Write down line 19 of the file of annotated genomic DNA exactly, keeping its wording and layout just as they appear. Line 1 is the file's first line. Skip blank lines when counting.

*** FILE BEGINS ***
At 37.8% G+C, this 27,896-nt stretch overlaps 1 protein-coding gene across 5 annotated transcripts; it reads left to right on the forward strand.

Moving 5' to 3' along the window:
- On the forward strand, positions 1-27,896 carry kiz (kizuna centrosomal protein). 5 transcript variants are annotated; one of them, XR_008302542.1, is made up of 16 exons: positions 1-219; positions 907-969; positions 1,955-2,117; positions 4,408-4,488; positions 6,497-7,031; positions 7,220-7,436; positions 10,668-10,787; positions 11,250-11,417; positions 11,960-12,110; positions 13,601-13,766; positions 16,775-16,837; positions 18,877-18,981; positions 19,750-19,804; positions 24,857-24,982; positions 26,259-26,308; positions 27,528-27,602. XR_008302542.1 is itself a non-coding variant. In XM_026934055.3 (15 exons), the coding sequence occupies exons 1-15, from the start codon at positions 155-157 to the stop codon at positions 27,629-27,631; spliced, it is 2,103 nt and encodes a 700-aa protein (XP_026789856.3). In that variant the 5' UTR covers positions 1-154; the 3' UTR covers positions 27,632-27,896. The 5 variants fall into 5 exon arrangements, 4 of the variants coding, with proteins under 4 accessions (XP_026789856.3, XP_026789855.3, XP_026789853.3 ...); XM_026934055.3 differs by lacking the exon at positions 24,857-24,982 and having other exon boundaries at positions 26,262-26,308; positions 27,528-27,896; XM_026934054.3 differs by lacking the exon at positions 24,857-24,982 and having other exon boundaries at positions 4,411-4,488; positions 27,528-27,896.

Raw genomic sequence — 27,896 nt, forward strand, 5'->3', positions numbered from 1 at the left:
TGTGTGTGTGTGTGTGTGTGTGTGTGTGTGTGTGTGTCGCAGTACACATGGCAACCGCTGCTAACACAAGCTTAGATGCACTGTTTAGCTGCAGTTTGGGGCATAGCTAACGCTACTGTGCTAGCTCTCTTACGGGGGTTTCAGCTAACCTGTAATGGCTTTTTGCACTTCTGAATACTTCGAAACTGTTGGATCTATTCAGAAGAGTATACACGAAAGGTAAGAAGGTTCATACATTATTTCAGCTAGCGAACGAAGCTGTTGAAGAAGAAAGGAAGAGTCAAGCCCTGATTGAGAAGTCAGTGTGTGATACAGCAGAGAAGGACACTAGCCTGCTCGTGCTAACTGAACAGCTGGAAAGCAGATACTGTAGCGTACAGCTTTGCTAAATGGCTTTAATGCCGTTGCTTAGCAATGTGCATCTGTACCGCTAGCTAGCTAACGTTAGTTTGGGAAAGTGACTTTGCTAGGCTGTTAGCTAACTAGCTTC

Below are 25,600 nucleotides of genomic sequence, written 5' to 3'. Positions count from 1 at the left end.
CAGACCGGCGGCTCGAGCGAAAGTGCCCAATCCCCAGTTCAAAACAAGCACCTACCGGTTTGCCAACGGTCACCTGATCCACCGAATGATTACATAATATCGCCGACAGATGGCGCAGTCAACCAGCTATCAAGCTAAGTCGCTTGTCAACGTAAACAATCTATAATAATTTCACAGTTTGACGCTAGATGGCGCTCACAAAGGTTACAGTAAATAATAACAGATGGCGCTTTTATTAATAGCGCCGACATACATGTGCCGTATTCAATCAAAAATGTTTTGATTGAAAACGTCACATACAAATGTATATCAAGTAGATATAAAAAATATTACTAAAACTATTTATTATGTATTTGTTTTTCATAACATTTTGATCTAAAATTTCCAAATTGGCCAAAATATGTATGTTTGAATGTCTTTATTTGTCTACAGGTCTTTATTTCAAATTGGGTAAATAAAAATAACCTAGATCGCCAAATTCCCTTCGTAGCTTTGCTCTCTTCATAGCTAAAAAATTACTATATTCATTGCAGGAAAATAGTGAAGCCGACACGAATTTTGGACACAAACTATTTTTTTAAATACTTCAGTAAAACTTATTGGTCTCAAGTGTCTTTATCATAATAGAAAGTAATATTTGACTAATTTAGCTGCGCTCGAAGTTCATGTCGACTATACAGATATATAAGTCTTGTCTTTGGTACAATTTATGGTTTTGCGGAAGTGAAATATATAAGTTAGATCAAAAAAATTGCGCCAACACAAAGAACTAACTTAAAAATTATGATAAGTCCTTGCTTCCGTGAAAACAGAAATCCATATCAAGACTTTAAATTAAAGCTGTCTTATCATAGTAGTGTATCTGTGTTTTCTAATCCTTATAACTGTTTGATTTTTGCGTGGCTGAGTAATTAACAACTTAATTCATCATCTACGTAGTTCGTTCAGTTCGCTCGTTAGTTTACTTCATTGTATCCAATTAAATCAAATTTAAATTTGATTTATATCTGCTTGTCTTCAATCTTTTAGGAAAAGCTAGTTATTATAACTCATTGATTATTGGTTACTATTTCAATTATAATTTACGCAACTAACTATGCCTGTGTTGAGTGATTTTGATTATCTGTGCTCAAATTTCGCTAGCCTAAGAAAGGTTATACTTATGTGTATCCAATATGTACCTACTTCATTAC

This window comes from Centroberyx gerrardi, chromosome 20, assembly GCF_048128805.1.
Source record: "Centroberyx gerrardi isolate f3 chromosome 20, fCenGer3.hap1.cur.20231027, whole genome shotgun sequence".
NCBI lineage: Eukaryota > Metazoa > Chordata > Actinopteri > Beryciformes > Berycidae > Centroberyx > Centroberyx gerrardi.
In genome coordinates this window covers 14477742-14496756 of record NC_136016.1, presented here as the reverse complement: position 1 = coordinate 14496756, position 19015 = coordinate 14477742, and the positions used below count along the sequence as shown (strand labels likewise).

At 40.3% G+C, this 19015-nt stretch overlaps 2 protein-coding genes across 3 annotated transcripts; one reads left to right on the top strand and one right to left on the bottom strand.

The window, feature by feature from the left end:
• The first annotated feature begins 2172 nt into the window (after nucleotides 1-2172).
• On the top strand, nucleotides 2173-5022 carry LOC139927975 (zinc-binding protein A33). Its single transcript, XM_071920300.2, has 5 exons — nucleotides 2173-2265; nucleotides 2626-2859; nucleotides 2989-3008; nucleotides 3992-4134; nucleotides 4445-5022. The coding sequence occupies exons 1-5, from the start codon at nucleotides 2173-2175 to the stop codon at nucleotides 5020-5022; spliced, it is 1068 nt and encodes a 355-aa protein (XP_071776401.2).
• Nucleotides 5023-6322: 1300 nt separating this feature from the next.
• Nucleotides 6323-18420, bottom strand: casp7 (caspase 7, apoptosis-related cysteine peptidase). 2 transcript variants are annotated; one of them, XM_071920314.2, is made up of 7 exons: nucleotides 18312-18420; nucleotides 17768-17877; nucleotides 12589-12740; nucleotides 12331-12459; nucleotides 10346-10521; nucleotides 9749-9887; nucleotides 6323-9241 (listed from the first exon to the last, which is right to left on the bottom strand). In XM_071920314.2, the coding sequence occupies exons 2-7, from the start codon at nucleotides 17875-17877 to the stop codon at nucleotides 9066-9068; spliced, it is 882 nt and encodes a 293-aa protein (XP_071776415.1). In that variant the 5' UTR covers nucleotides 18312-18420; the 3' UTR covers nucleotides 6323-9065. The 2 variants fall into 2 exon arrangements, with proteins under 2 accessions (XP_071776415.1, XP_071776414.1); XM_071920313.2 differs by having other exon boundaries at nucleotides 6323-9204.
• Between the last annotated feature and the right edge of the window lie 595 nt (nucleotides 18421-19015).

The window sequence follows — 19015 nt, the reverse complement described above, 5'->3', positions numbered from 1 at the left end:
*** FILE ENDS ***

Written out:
The window sequence follows — 19015 nt, the reverse complement described above, 5'->3', positions numbered from 1 at the left end: